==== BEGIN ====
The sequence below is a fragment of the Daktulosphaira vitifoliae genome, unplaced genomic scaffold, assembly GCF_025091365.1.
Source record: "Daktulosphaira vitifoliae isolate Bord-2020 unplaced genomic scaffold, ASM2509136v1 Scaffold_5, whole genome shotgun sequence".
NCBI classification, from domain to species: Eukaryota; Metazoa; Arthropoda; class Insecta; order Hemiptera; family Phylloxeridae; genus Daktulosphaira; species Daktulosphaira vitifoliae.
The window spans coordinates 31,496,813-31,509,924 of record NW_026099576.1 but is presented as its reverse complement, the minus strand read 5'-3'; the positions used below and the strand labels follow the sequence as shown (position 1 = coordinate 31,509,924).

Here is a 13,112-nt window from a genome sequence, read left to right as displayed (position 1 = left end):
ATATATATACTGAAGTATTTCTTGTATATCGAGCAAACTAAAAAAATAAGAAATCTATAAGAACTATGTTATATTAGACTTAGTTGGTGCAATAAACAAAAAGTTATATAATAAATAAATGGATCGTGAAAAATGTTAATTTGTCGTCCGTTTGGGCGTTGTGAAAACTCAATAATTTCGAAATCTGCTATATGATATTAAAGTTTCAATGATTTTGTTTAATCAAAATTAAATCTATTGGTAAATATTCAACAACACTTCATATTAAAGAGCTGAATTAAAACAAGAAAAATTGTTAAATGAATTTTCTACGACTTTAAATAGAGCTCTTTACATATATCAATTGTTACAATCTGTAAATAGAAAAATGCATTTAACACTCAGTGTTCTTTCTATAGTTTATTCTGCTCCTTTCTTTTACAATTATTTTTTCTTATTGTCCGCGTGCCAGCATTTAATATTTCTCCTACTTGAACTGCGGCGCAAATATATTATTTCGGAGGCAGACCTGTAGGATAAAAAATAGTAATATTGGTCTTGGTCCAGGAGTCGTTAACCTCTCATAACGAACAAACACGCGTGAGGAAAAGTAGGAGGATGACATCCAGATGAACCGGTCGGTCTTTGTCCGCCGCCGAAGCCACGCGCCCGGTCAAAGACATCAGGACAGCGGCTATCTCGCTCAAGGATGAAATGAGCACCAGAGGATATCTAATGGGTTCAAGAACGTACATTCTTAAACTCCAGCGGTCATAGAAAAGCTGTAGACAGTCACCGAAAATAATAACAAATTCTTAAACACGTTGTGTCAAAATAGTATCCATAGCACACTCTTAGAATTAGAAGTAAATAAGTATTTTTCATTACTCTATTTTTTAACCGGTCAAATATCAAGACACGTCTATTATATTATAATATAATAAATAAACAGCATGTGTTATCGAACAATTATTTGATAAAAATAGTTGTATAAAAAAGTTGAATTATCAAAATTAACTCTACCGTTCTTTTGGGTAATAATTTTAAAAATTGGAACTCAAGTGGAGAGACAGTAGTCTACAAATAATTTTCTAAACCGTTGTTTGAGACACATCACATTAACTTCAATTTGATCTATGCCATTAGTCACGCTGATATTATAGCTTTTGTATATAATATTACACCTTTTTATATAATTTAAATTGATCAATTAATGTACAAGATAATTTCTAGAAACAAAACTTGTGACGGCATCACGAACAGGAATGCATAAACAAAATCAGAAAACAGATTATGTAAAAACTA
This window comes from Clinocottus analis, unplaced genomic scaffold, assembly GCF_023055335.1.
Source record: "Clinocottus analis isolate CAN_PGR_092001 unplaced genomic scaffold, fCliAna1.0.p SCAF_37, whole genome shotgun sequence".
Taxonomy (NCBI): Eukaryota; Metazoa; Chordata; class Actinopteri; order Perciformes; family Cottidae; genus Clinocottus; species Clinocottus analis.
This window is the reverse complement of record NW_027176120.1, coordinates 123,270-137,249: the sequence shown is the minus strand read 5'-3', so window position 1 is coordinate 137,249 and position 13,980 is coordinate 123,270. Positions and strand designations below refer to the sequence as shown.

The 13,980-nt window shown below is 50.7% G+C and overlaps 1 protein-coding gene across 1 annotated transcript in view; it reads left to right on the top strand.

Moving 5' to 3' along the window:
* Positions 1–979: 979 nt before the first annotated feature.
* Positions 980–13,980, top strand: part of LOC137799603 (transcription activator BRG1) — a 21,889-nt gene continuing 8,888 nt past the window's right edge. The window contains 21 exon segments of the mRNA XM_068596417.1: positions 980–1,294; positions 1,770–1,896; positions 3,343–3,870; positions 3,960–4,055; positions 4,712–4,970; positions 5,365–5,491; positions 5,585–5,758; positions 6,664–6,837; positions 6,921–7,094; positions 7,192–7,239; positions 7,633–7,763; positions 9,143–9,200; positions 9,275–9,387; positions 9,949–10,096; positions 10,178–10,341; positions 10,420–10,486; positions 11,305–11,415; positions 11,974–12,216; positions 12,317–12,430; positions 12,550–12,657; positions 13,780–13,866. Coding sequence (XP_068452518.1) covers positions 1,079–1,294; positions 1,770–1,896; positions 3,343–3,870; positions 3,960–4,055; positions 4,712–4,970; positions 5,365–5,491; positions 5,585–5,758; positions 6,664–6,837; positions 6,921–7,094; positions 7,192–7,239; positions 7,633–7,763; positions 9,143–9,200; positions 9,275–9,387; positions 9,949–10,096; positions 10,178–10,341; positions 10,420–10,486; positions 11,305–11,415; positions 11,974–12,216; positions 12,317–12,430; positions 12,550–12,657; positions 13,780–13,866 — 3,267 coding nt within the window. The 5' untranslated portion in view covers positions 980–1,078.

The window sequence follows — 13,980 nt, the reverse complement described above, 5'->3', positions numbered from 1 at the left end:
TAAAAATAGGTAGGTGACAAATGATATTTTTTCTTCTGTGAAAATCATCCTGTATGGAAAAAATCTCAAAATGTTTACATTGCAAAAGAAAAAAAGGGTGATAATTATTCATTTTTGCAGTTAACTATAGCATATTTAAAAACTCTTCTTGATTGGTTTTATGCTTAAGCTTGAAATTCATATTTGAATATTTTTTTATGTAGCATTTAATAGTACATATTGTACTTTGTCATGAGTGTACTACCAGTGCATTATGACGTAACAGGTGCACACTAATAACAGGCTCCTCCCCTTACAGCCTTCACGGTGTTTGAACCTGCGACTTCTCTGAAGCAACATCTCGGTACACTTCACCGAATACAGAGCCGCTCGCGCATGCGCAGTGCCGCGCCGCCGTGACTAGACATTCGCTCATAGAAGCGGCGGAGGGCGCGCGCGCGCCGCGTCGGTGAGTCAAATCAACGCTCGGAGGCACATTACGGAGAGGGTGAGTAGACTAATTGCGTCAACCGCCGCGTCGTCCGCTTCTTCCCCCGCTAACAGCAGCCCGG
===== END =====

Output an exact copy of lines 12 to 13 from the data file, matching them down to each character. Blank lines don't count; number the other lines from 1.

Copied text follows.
Moving 5' to 3' along the window:
* Positions 1–979: 979 nt before the first annotated feature.